Ducks fail to match LSU’s brawn

All the talk about Oregon being “Tiger Bait” wasn’t that far off.

LSU chewed up the Ducks on Saturday night, controlling the line of scrimmage and feasting off Oregon’s turnovers, penalties and other miscues to saunter out of Arlington, Texas, with a 40-27 win in the season opener for both.

The game was billed as one with national title implications, but only No. 4 LSU left with those aspirations still in place. Oregon, which was ranked No. 3, is likely to tumble out of the Top 10 in the Associated Press and USA Today polls with the loss.

Harassed all game by an aggressive Tiger defense, the Ducks and quarterback Darron Thomas could generate only 335 yards of total offense and just 95 yards on the ground. Heisman Trophy candidate LaMichael James was held to 54 yards on 18 carries.

Oregon sorely missed suspended cornerback and return man Cliff Harris. Two of the Duck turnovers came on a punt return and a kick return. LSU also passed for a touchdown against Harris’ replacement, redshirt freshman Terrance Mitchell.

The defeat — coach Chip Kelly’s fourth to a nonconference powerhouse — again generated questions about the effectiveness of Oregon’s spread offense in big showdowns. All four losses have come against teams featuring big and fast defensive lines — including Auburn in last season’s BCS National Championship Game — that had weeks or months to prepare for the Ducks.

Oregon turned the ball over four times to just once for LSU. Afterwards, Kelly described the miscues as “self-inflicted wounds.”

“The drops, the turnovers and the penalties are the things that really killed us,” he said. “Against a team like that, you’re not going to win the game.”

He also made reference to the Tigers’ size, saying LSU has “a little bit different athlete running around out there right now,” compared to his own team.

James, who again was held under 100 yards rushing by a SEC team, said he didn’t believe Oregon was ready mentally.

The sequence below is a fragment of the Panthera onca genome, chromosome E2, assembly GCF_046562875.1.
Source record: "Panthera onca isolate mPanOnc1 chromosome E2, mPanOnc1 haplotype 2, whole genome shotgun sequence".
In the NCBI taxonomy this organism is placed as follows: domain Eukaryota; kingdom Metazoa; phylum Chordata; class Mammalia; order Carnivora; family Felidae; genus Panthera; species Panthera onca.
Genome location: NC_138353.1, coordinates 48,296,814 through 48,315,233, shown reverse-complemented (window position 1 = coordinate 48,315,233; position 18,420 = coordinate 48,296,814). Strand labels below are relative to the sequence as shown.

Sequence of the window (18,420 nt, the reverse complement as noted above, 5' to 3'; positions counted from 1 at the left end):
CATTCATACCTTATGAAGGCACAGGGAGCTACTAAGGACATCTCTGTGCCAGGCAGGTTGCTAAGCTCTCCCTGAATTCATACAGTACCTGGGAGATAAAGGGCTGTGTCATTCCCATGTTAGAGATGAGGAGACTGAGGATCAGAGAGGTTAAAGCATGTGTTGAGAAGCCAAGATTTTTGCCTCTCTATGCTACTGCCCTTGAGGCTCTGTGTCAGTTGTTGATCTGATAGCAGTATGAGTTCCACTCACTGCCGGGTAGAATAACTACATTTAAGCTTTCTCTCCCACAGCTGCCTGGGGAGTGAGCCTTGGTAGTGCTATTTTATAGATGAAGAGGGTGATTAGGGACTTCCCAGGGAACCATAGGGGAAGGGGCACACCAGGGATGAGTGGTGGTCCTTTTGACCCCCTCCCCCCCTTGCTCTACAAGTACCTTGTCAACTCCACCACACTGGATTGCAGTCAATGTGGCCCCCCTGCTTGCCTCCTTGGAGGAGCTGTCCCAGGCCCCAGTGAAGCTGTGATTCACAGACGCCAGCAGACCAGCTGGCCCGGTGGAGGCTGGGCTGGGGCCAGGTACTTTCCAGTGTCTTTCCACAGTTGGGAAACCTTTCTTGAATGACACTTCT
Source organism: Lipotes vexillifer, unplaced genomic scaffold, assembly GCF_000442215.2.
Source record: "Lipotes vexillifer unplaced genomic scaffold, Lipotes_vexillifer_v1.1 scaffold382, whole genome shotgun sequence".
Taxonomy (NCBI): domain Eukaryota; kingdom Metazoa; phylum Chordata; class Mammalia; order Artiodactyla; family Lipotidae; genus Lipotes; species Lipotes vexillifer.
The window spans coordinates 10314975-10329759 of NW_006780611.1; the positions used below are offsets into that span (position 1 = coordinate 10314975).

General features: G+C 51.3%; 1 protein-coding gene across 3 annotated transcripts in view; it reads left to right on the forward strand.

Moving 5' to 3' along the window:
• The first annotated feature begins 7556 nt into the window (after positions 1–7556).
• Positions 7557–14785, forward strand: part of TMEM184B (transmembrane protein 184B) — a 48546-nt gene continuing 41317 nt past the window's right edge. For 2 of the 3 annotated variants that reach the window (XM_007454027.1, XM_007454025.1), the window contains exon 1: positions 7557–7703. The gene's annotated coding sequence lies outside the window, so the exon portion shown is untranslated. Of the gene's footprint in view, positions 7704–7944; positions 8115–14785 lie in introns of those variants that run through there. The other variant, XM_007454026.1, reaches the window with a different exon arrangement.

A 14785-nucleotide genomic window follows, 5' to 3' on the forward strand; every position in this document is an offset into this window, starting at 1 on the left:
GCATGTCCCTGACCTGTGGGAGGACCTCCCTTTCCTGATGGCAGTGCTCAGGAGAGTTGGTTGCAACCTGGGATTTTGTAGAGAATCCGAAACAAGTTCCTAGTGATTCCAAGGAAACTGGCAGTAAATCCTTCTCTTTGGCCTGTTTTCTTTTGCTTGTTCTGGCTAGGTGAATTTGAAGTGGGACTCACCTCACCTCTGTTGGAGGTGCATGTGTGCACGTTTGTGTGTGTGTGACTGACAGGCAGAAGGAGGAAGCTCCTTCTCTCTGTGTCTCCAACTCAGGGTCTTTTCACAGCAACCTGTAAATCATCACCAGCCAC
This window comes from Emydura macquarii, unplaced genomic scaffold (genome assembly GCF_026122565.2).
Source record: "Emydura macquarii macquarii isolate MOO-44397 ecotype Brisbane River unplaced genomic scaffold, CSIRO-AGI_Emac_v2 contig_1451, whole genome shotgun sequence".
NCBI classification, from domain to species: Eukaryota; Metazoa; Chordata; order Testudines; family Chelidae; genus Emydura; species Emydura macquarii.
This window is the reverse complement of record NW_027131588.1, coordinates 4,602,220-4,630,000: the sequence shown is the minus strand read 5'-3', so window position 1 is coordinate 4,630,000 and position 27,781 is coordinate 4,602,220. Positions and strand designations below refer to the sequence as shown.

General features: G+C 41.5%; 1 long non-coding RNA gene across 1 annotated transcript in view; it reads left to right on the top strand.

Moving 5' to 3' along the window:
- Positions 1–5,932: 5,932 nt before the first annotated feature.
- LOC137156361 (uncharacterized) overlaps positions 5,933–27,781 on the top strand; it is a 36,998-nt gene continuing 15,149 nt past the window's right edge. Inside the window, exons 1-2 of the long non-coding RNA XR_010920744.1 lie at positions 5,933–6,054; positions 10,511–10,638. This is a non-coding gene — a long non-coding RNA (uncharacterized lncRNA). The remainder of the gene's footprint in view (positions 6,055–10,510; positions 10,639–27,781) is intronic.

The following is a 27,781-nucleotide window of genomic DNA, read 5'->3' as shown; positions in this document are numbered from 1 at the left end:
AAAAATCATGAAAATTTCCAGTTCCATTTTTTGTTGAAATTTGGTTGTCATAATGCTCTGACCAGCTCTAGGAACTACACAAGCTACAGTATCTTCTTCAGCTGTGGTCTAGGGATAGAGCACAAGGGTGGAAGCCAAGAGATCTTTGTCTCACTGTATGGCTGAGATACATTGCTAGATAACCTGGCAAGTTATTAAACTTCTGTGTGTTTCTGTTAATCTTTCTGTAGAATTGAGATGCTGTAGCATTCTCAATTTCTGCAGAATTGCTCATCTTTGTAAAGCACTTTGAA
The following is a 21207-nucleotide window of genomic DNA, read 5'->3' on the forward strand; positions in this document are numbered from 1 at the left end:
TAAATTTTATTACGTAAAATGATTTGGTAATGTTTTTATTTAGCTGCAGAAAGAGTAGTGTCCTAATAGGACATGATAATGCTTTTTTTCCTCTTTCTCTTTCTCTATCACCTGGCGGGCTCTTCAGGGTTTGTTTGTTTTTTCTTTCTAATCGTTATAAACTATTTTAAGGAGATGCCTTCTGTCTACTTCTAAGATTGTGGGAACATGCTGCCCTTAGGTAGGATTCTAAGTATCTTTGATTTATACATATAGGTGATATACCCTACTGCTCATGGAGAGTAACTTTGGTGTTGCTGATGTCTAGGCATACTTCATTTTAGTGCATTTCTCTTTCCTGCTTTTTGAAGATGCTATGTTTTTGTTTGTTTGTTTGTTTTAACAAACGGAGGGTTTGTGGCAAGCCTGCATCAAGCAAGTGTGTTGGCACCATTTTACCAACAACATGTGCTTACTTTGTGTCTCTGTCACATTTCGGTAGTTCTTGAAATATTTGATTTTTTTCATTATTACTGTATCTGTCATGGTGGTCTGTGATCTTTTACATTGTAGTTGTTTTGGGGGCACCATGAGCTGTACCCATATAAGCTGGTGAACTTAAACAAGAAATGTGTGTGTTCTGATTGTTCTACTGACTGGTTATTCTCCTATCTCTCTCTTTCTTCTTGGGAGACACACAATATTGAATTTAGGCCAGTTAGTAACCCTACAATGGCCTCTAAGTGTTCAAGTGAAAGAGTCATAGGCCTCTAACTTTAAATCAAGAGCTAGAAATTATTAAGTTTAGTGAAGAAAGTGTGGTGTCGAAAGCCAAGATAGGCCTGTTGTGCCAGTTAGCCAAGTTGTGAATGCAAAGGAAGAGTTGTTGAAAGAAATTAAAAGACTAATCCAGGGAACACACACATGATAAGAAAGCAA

“We have a lot of underclassmen and people who’ve never played in a college football game,” James said. “It was difficult.”

LSU coach Les Miles had the opposite take about his own squad.

“The reality is we were ready,” Miles said.

How the game was won: LSU scored 24 unanswered points after Oregon took a 13-9 lead in the second quarter. By the time the Ducks scored again, there was only 9:14 left in the fourth.

Turning point: Heralded freshman tailback De’Anthony Thomas’ two fumbles in the third quarter led to two quick touchdowns for LSU and too big of a gap for the Ducks to overcome. With the Tigers up 16-13 — and LaMichael James and Kenjon Barner nursing injuries — Thomas took a handoff and had an apparent first down before coughing up the ball deep in his own territory. After LSU’s Michael Ford scored at the 6:23 mark, Thomas took the ensuing kickoff and had a nice return before again fumbling. The Tigers quickly scored to go up 30-13 with 3:03 remaining in the third.

Stat of the game: Stuck with bad field position, the Ducks had only nine total yards in the third quarter and no first downs.

Player of the game: LSU quarterback Jarrett Lee receives a half-nod here for managing the game well after a shaky start and for not throwing any interceptions. But Tiger running back Michael Ford was a beast when it mattered most — rumbling for chunks of yardage and putting points on the board in the second half. He finished with two touchdowns and 96 yards rushing on only 14 carries.

Second guessing: Chip Kelly will say otherwise, but was scheduling a talented SEC power that had ninth months to prepare for the Ducks’ spread offense the right move for the program?

What it means: Oregon’s chance for a return trip to the BCS National Championship Game is shot. The Ducks will now aim for a Pac-12 championship.

What’s next: Nevada, next Saturday, at Autzen Stadium

Last time they played: The Ducks won 31-23 on Sept. 6, 2003, at Eugene. Oregon leads the overall series with Nevada 6-1, the only loss coming in 1947.

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